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The gorgeous quartet in Profiles. Trusnovec, left, with Michael Novak, Eran Bugge and Laura Halzack. The Paul Taylor Dance Company, ADF, 7/129/16. Photo: Grant Halverson.

 

Images, set to selections from the colorful Debussy works, Images–Book I; Children’s Corner Suite and Pour le Piano–uses some of the same stylized gestures, but for this piece, the visual inspiration came from ancient Minoan Crete. Laura Halzack was magnificent as the Oracle, in a costume lifted straight off the famous Minoan Snake Goddess statue. All the costumes, by Gene Moore, are delightful, bridging the millenia between the Bronze Age Cretan civilization and the early 20th century. I have very particular colors associated with the Debussy music, and the designer was on my synesthetic wavelength with the glowing patches that colored the women’s skirts. This dance has all the beautiful Paul Taylor tropes: the interest in ritual; the seamless flow between topical sections and between full cast and smaller groupings; the interjection of joyous frolic into the reverence; the balance between repetition and sudden change; the synchronous dancing by two or more; the complete integration of dance with music. It may have been performed here, sometime in all the years PTDC has been coming, but I’d never seen it, and was entranced. And–this performance included Michael Trusnovec dancing with the women in the “Totem Horses” section. I know, I know, I have a terrible crush on Trusnovec, but you gotta love a man who can pick up a woman on each arm and dance them around, while making it look like he’s riding a spirit horse.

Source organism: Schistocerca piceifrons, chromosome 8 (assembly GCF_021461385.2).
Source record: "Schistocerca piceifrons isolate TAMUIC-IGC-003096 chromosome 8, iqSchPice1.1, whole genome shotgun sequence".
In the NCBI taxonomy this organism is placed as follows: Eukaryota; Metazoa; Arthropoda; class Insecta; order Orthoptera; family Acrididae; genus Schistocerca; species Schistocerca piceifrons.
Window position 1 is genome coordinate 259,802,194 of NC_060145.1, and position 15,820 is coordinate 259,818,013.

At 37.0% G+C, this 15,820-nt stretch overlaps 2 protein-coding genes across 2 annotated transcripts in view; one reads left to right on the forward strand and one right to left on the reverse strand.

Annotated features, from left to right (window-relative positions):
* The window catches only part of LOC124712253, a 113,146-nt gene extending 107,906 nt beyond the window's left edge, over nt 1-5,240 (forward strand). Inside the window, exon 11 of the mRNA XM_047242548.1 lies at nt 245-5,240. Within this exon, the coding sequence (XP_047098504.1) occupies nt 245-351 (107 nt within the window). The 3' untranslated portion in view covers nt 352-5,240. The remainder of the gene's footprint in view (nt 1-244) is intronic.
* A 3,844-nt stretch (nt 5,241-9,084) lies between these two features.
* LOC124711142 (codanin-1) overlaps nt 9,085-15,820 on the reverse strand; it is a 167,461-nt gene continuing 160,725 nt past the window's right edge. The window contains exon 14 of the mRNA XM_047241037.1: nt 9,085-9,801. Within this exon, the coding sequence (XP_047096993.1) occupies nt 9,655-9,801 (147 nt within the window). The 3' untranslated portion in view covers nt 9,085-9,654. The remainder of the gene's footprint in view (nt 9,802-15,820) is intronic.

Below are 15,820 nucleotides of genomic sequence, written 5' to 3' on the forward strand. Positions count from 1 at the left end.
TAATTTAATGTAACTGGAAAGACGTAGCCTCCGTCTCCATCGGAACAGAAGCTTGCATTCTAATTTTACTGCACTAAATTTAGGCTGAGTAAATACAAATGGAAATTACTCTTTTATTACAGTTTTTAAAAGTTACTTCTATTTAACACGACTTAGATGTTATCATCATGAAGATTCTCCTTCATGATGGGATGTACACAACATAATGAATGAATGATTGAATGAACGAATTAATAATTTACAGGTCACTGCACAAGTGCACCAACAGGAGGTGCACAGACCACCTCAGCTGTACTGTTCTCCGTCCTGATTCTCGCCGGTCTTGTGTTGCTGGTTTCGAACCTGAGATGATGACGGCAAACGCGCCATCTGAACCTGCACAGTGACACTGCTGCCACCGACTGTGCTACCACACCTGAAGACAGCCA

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Michael Trusnovec in Images. Paul Taylor Dance Company on stage at the DPAC. ADF, 7/29/16. Photo: Grant Halverson.

 

Profiles and Images would have made a fairly meaty program on their own, but the evening closes with another reprise of the Taylor masterwork, Promethean Fire. Commissioned by the ADF, it premiered here in 2002. Apparently I was struck dumb and did not review, but here is Anna Kisselgoff’s beautiful writing; and here is my review from 2004, and my review from 2008, all of which include much description. (You can also click Paul Taylor Dance Company in the Tags to see my reviews of other Taylor programs for the last 3 years.)